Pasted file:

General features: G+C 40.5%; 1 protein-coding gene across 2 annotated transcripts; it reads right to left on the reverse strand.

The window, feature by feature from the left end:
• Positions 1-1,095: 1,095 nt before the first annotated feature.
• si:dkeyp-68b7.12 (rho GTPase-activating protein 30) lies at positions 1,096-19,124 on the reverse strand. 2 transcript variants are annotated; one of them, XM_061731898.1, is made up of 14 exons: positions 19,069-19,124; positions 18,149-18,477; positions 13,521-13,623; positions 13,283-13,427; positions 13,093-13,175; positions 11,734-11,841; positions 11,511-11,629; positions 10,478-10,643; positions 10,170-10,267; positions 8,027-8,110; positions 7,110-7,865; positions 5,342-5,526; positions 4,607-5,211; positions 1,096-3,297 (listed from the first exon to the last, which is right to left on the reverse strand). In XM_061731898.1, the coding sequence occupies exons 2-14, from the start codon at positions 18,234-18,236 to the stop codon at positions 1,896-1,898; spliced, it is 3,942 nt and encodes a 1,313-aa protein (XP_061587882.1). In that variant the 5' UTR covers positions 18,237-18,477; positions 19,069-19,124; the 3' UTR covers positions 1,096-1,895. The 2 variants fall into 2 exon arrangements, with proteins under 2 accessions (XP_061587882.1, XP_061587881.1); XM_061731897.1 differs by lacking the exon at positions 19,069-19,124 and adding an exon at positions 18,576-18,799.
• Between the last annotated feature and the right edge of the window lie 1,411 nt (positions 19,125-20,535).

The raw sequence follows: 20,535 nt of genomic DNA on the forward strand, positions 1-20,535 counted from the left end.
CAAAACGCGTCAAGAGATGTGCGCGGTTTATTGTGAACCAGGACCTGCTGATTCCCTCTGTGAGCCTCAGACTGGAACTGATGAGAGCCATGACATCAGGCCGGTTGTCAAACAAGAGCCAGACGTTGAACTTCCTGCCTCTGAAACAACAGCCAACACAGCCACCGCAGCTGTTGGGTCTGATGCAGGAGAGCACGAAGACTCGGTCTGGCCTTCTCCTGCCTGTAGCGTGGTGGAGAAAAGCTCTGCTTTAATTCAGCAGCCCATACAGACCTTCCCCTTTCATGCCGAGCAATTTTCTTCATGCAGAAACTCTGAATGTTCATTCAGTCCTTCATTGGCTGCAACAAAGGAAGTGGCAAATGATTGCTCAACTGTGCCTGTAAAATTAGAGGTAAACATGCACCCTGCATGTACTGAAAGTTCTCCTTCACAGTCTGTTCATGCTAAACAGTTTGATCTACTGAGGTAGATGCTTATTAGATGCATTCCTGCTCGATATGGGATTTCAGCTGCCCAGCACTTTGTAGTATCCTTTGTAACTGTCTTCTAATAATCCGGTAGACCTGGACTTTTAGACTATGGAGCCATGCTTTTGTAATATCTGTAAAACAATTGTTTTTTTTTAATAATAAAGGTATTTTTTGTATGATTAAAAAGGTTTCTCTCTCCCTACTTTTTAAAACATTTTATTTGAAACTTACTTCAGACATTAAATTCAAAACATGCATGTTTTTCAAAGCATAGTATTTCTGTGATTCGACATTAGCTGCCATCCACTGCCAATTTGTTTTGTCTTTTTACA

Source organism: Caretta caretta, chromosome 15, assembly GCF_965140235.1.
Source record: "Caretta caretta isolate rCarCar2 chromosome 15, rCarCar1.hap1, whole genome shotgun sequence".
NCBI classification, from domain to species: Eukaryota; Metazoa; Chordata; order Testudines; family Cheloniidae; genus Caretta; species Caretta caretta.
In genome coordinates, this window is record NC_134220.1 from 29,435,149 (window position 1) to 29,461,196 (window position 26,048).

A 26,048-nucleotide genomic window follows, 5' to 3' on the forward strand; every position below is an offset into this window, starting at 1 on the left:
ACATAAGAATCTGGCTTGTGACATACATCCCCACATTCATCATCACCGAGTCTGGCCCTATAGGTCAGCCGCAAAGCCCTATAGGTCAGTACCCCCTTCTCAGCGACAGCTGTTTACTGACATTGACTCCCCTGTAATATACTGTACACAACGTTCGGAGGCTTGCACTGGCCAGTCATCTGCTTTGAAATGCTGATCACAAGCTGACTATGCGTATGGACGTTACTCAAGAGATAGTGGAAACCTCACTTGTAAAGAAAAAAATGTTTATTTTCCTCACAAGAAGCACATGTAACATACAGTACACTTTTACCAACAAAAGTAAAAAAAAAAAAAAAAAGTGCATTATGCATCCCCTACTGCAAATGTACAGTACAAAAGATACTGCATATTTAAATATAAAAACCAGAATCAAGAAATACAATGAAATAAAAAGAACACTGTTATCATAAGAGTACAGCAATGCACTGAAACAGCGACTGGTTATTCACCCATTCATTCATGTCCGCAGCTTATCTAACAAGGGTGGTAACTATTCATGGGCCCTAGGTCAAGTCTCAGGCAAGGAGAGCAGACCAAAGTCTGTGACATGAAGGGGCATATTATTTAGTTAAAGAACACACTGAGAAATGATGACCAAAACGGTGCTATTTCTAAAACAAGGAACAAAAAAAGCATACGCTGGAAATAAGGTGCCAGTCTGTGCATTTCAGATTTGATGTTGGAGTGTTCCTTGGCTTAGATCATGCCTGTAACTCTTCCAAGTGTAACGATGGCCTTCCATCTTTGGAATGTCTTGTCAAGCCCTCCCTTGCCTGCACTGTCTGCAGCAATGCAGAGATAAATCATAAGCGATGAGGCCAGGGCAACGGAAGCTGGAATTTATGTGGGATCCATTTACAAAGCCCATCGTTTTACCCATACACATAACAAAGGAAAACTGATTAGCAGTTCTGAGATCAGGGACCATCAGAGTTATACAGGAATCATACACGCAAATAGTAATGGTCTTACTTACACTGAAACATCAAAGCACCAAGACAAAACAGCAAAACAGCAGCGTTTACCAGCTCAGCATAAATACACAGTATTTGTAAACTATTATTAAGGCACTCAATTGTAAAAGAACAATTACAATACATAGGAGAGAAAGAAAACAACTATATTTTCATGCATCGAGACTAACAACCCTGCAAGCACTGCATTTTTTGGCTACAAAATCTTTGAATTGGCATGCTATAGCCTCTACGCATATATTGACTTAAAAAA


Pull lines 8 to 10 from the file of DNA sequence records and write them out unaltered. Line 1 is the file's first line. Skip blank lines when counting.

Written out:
Source organism: Caretta caretta, chromosome 15, assembly GCF_965140235.1.
Source record: "Caretta caretta isolate rCarCar2 chromosome 15, rCarCar1.hap1, whole genome shotgun sequence".
NCBI classification, from domain to species: Eukaryota; Metazoa; Chordata; order Testudines; family Cheloniidae; genus Caretta; species Caretta caretta.